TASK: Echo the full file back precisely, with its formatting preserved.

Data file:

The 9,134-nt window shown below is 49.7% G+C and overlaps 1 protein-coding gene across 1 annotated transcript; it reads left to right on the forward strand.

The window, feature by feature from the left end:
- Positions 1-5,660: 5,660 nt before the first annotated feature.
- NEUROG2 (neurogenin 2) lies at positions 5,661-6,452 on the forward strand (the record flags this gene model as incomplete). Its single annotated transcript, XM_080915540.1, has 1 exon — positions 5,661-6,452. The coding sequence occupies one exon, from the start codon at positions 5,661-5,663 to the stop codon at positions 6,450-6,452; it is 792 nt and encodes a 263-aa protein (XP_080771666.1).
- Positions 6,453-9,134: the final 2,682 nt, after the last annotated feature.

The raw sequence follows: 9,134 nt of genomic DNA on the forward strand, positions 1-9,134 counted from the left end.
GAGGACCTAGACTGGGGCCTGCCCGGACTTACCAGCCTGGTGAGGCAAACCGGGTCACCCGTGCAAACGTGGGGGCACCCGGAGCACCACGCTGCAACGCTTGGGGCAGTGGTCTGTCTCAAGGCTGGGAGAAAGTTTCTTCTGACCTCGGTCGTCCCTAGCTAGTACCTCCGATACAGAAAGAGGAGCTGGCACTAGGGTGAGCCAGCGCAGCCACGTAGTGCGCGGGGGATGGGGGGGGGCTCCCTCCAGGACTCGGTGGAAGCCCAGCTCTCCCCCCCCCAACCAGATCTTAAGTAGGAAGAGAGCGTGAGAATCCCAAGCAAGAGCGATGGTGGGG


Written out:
The 9,134-nt window shown below is 49.7% G+C and overlaps 1 protein-coding gene across 1 annotated transcript; it reads left to right on the forward strand.

The window, feature by feature from the left end:
- Positions 1-5,660: 5,660 nt before the first annotated feature.
- NEUROG2 (neurogenin 2) lies at positions 5,661-6,452 on the forward strand (the record flags this gene model as incomplete). Its single annotated transcript, XM_080915540.1, has 1 exon — positions 5,661-6,452. The coding sequence occupies one exon, from the start codon at positions 5,661-5,663 to the stop codon at positions 6,450-6,452; it is 792 nt and encodes a 263-aa protein (XP_080771666.1).
- Positions 6,453-9,134: the final 2,682 nt, after the last annotated feature.

The raw sequence follows: 9,134 nt of genomic DNA on the forward strand, positions 1-9,134 counted from the left end.
GAGGACCTAGACTGGGGCCTGCCCGGACTTACCAGCCTGGTGAGGCAAACCGGGTCACCCGTGCAAACGTGGGGGCACCCGGAGCACCACGCTGCAACGCTTGGGGCAGTGGTCTGTCTCAAGGCTGGGAGAAAGTTTCTTCTGACCTCGGTCGTCCCTAGCTAGTACCTCCGATACAGAAAGAGGAGCTGGCACTAGGGTGAGCCAGCGCAGCCACGTAGTGCGCGGGGGATGGGGGGGGGCTCCCTCCAGGACTCGGTGGAAGCCCAGCTCTCCCCCCCCCAACCAGATCTTAAGTAGGAAGAGAGCGTGAGAATCCCAAGCAAGAGCGATGGTGGGG